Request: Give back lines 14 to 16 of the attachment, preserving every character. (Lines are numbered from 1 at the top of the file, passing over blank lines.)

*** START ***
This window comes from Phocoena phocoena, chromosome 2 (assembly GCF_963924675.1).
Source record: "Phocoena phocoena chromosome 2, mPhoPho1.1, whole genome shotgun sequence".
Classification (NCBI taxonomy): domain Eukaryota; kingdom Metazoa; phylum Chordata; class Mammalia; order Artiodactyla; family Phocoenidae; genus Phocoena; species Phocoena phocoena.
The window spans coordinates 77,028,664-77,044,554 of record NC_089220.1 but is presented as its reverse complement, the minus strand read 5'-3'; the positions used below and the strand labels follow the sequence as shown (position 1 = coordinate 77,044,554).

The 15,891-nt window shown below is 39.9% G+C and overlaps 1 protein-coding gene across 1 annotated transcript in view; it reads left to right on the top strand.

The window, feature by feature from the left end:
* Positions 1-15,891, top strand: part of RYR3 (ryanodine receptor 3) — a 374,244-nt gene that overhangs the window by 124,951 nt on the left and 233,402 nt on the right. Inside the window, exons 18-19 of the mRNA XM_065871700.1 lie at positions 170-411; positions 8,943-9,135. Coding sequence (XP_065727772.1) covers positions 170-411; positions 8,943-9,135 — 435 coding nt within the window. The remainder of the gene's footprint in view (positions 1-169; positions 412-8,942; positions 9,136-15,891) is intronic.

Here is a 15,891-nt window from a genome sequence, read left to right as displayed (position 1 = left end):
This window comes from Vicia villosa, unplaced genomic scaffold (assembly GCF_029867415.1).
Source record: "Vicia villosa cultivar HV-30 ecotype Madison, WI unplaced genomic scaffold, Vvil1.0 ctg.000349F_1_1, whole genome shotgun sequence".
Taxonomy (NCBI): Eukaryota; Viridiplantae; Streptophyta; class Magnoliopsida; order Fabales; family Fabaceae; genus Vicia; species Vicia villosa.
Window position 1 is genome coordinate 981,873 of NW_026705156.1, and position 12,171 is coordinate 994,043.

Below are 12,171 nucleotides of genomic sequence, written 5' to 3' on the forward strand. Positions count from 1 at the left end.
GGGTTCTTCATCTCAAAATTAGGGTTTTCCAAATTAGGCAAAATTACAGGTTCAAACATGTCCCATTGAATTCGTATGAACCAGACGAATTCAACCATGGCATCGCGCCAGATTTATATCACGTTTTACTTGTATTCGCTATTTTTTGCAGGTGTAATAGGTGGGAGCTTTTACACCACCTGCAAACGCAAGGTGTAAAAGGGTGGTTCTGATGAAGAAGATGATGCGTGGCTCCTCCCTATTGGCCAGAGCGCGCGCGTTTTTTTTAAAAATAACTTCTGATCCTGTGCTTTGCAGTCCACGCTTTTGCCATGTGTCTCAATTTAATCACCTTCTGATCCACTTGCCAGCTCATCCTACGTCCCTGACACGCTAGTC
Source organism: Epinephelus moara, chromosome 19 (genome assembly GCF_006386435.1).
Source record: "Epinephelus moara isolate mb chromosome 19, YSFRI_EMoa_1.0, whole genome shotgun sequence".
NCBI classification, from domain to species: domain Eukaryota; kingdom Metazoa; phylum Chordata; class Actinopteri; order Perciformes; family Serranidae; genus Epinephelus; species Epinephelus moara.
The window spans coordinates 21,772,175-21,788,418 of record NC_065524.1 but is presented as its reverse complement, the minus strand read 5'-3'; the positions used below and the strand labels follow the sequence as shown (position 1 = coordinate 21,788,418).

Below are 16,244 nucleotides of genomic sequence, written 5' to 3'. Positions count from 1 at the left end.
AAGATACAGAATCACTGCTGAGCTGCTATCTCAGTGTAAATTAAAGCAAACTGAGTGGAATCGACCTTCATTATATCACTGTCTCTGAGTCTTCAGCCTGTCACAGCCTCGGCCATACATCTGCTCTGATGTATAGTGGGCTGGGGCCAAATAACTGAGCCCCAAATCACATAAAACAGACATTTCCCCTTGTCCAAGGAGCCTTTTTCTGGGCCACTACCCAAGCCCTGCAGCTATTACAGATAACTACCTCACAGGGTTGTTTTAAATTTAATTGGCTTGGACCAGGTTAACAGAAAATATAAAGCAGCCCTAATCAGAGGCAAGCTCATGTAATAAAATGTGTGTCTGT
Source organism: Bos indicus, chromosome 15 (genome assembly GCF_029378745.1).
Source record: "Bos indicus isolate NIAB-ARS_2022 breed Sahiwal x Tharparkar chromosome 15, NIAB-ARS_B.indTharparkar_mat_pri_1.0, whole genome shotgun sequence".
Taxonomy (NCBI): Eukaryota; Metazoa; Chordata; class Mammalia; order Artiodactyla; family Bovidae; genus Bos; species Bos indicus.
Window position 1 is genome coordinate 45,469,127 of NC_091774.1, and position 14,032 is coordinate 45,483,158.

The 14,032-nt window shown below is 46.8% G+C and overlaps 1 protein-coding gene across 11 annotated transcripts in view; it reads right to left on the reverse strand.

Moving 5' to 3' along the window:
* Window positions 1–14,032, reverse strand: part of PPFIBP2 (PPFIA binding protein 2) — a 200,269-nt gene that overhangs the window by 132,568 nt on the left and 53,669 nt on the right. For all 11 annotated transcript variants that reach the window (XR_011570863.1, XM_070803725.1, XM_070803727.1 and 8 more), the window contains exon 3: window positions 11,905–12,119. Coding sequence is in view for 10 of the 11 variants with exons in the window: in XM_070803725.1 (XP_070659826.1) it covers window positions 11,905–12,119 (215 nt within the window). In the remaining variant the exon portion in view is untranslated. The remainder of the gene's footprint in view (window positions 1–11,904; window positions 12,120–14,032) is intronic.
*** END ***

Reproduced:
GGGTTCTTCATCTCAAAATTAGGGTTTTCCAAATTAGGCAAAATTACAGGTTCAAACATGTCCCATTGAATTCGTATGAACCAGACGAATTCAACCATGGCATCGCGCCAGATTTATATCACGTTTTACTTGTATTCGCTATTTTTTGCAGGTGTAATAGGTGGGAGCTTTTACACCACCTGCAAACGCAAGGTGTAAAAGGGTGGTTCTGATGAAGAAGATGATGCGTGGCTCCTCCCTATTGGCCAGAGCGCGCGCGTTTTTTTTAAAAATAACTTCTGATCCTGTGCTTTGCAGTCCACGCTTTTGCCATGTGTCTCAATTTAATCACCTTCTGATCCACTTGCCAGCTCATCCTACGTCCCTGACACGCTAGTC
Source organism: Epinephelus moara, chromosome 19 (genome assembly GCF_006386435.1).
Source record: "Epinephelus moara isolate mb chromosome 19, YSFRI_EMoa_1.0, whole genome shotgun sequence".